Theft of Mountie's handgun could bring grave consequences: former officer
Halifax Regional Police still won't discuss the circumstances surrounding the theft of an off-duty RCMP officer’s handgun on the weekend, but they admit they're gravely concerned the pistol is missing.
Former Halifax Regional Police officer Jim Hoskins admits he's more than a little concerned about the news that broke late Monday afternoon.
“I'm a big fan of not having handguns in the city, let alone not having police handguns out there that could potentially be used in a crime,” Hoskins said.
The theft occurred in downtown Halifax on Granville Street, where police say the off-duty officer had parked his private vehicle just after 7:30 p.m. on Saturday.
Two hours later, he was calling police himself.
“When he returned and found his vehicle had been broken into and the firearm was missing, he reported to us immediately,” said Halifax Regional Police spokesman Const. John MacLeod.
The gun itself is distinctive: a nine-millimeter Smith and Wesson with RCMP logos and imagery stamped in a number of places.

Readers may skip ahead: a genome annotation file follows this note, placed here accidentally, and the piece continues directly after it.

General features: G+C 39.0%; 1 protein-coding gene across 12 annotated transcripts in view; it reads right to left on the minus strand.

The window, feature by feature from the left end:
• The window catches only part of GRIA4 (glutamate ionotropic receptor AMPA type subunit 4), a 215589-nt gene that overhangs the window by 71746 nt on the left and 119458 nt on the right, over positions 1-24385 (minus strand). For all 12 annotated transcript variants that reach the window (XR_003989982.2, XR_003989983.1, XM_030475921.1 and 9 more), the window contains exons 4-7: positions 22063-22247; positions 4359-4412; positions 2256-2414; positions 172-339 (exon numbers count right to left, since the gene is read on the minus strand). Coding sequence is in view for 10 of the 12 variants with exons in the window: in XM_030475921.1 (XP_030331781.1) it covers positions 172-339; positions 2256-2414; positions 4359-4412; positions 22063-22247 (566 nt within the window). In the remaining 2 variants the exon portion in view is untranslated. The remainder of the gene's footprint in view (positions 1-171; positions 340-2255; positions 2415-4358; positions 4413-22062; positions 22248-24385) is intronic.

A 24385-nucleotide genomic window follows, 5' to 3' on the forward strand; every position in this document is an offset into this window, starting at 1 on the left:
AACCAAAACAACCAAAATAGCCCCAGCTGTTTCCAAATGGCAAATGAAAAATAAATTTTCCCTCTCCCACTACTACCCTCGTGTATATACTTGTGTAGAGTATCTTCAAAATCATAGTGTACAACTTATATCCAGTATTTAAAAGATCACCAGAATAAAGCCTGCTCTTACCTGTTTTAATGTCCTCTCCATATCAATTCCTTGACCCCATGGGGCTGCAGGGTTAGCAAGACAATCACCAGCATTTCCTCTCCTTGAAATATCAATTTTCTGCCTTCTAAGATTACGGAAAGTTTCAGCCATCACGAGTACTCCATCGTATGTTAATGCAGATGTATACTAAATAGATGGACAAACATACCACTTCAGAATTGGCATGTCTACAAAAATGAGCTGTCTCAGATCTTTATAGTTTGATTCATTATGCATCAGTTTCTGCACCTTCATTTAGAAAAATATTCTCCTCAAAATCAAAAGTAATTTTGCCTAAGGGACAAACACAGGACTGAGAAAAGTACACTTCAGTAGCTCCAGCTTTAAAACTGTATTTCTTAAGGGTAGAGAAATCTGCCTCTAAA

Three magazines and some ammunition were also taken.
It’s serious business, according to former Mountie Terry McKee, who notes the officer could face criminal charges.
“It's a double-edged sword, because, while the investigation is taking place as the officer being a victim for a theft, and the potential of charges for improper storage and handling, there is also an internal investigation that takes place for the conduct,” McKee said.
The Mounties will only say they're conducting an internal review, and won't speculate on whether it could result in disciplinary action or charges against the officer.
“What I can tell you is, obviously, it's a very serious matter for us,” said Nova Scotia RCMP spokeswoman Cpl. Jennifer Clarke.
Mounties also won't say much about internal policies and procedures for handling firearms while off-duty -- to protect the officers themselves.
“I don't think it would be very helpful for our members who are on duty, reporting for duty and leaving the detachment after hours, whether they're on-call and whether they require their issued firearms, to come home with them or not,” Clarke said.
For now, the investigation is very much ongoing, but can't be solved quickly enough for some.
“I hope they get that gun off the street, because as long as it’s out there, it could be sold and it could be used by the criminal element, which is very scary,” Hoskins said.
The director of the province's Serious Incident Response Team says the agency is not involved in the investigation and likely won't be.
Halifax Regional Police say they're continuing to hunt for the stolen gun, because, like Hoskins, they're deeply concerned it's somewhere out there on the street.
With files from CTV Atlantic’s Bruce Frisko.